Bonus Story: Scylla and Charred Burgers

on December 1, 2008 in Other Tales

Once again, there was a surprising rush of emails asking about a particular character… or actually, two of them, as I also got three requests for Jimmy the Necromancer. Luckily that works out.

A long-fingered hand covered in scaly skin and fringed at the wrist with a “sleeve” of black feathers reached out and lifted the bun off the burger, then pushed the lettuce, tomato, and onion aside. The unusual appendage’s owner looked at the patty the way most people would look at roadkill.

“This is not rare,” Scylla said, shaking her head in disdain. “I knew they would fuck it up. I knew it. This thing is fucking burned beyond all recognition.”

“That looks pretty fucking rare to me,” her boyfriend said, before swallowing the bite of chicken sandwich he’d just taken. “I mean, what do you consider rare? Bleeding?”

“Twitching,” she said. “Of course, I’ll make an exception if the meat’s high enough quality… there was this great little steakhouse down the road from the aerie, right across the border, you know? Catered to more ogres and folk than humans. They did hand-cut steaks, aged for six months…”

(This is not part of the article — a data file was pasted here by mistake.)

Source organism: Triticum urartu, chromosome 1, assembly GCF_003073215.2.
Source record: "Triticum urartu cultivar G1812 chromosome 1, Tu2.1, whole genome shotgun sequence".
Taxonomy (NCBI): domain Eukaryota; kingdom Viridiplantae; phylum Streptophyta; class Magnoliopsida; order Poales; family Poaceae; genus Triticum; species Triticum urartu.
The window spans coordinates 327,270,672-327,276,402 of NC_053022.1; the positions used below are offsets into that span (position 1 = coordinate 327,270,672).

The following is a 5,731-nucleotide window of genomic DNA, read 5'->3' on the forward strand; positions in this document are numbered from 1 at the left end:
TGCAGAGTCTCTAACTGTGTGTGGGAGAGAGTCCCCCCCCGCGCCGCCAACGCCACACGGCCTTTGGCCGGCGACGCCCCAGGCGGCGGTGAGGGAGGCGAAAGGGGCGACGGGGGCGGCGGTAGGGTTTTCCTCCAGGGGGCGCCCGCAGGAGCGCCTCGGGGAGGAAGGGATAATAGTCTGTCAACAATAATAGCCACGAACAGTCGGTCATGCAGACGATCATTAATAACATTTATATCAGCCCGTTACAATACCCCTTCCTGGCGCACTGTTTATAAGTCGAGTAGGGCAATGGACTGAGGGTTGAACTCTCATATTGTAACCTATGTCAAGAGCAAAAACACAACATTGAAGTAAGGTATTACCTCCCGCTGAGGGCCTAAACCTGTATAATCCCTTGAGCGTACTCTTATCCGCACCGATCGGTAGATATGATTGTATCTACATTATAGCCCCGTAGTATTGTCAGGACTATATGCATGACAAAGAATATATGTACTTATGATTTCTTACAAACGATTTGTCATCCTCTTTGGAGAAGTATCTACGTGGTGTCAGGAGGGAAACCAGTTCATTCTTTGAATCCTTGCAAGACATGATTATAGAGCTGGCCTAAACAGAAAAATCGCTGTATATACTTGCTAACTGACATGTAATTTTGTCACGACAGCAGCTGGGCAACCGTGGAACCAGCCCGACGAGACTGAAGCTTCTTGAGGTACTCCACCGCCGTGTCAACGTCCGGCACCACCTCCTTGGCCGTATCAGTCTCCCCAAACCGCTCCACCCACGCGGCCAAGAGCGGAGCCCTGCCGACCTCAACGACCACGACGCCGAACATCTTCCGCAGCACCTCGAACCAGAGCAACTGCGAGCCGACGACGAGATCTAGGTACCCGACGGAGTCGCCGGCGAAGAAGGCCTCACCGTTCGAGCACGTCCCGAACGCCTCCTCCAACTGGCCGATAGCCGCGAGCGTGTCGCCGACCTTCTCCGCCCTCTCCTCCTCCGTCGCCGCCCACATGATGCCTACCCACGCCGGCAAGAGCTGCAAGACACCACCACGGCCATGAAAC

“That’s, uh, a little riper than I like my meat,” he said.

“Yeah, but you wouldn’t believe how tender they were.”

“I’ll take your word for it,” Jimmy said.

Scylla pushed her plate away.

“So, what, now you’re not going to eat it?” Jimmy asked.

“I didn’t even want hamburger,” she said.

“Then what did you order it for?”

“They don’t cook chicken to order.”

“So you ordered it but you don’t want it,” Jimmy said.

“I’ll pay for it,” Scylla said.

“No, I’ll pay for it,” Jimmy said. “I’m just trying to wrap my head around this, the logic of ordering something you don’t like… knowing you’re not going to eat it…”

“I would have eaten it if they’d cooked it right!”

“But you said you knew they’d fuck it up,” Jimmy said. “Listen, I’m not just bitching at you, I’m trying to show you a pattern. You do this all the time. You set yourself up…”

“I do not set myself up, I’m an omen of ill fortune,” Scylla said. “I’m already set up. I am a living breathing set-up.”

“It’s not some shitty destiny that made you order something you were confident would suck,” Jimmy said.

“Yours came out okay.”

“Like you said, they only cook chicken one way.”

“Right, and that happens to be the way that you like it,” Scylla said.

“Yeah. Fully. But that’s not because I’m lucky or you’re not,” Jimmy said. “It’s because I’m a human and we’re right the fuck in the middle of Humansville, population me. I can walk into any store and get a shirt that looks good on me and I can walk into any restaurant and get food that won’t turn my stomach or eat my face off. That’s just the way it is.”

“So, it isn’t lucky for you that you were born into a huge empire that dominates most of the continent while I got stuck out in the badland boonies?”